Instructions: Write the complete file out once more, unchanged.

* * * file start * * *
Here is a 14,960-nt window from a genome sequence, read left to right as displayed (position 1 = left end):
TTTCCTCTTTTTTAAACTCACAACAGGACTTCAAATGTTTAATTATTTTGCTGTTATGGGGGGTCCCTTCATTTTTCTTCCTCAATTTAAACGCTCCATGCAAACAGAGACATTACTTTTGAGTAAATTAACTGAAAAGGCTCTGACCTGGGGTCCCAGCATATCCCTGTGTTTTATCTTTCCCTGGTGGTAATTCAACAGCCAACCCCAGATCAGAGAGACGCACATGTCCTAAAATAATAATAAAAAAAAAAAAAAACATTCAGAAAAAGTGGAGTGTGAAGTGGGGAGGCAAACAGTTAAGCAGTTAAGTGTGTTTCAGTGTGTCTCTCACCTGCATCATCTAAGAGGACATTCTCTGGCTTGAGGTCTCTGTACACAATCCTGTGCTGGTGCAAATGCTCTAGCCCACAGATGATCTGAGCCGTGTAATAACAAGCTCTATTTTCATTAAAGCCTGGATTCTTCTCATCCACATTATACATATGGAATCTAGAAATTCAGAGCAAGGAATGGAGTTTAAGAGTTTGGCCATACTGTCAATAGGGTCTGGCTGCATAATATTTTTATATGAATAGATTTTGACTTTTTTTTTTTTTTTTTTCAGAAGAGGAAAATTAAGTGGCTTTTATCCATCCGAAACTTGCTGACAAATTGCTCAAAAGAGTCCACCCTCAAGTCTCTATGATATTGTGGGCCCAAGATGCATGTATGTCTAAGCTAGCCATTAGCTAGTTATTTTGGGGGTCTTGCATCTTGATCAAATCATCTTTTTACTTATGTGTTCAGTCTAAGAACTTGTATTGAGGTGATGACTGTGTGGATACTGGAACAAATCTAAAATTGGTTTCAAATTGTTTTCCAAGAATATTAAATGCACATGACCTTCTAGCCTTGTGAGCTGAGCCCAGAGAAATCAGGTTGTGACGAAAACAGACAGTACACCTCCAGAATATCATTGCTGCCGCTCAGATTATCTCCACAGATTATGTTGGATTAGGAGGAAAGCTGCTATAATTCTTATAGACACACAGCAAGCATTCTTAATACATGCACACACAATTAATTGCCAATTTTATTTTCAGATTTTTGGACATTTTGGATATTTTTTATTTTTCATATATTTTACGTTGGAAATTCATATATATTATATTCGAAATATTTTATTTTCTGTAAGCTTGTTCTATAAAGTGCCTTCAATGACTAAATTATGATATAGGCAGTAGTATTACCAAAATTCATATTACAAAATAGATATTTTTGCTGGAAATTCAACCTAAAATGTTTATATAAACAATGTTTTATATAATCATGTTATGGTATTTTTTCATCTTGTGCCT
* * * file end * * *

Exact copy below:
Here is a 14,960-nt window from a genome sequence, read left to right as displayed (position 1 = left end):
TTTCCTCTTTTTTAAACTCACAACAGGACTTCAAATGTTTAATTATTTTGCTGTTATGGGGGGTCCCTTCATTTTTCTTCCTCAATTTAAACGCTCCATGCAAACAGAGACATTACTTTTGAGTAAATTAACTGAAAAGGCTCTGACCTGGGGTCCCAGCATATCCCTGTGTTTTATCTTTCCCTGGTGGTAATTCAACAGCCAACCCCAGATCAGAGAGACGCACATGTCCTAAAATAATAATAAAAAAAAAAAAAAACATTCAGAAAAAGTGGAGTGTGAAGTGGGGAGGCAAACAGTTAAGCAGTTAAGTGTGTTTCAGTGTGTCTCTCACCTGCATCATCTAAGAGGACATTCTCTGGCTTGAGGTCTCTGTACACAATCCTGTGCTGGTGCAAATGCTCTAGCCCACAGATGATCTGAGCCGTGTAATAACAAGCTCTATTTTCATTAAAGCCTGGATTCTTCTCATCCACATTATACATATGGAATCTAGAAATTCAGAGCAAGGAATGGAGTTTAAGAGTTTGGCCATACTGTCAATAGGGTCTGGCTGCATAATATTTTTATATGAATAGATTTTGACTTTTTTTTTTTTTTTTTTCAGAAGAGGAAAATTAAGTGGCTTTTATCCATCCGAAACTTGCTGACAAATTGCTCAAAAGAGTCCACCCTCAAGTCTCTATGATATTGTGGGCCCAAGATGCATGTATGTCTAAGCTAGCCATTAGCTAGTTATTTTGGGGGTCTTGCATCTTGATCAAATCATCTTTTTACTTATGTGTTCAGTCTAAGAACTTGTATTGAGGTGATGACTGTGTGGATACTGGAACAAATCTAAAATTGGTTTCAAATTGTTTTCCAAGAATATTAAATGCACATGACCTTCTAGCCTTGTGAGCTGAGCCCAGAGAAATCAGGTTGTGACGAAAACAGACAGTACACCTCCAGAATATCATTGCTGCCGCTCAGATTATCTCCACAGATTATGTTGGATTAGGAGGAAAGCTGCTATAATTCTTATAGACACACAGCAAGCATTCTTAATACATGCACACACAATTAATTGCCAATTTTATTTTCAGATTTTTGGACATTTTGGATATTTTTTATTTTTCATATATTTTACGTTGGAAATTCATATATATTATATTCGAAATATTTTATTTTCTGTAAGCTTGTTCTATAAAGTGCCTTCAATGACTAAATTATGATATAGGCAGTAGTATTACCAAAATTCATATTACAAAATAGATATTTTTGCTGGAAATTCAACCTAAAATGTTTATATAAACAATGTTTTATATAATCATGTTATGGTATTTTTTCATCTTGTGCCT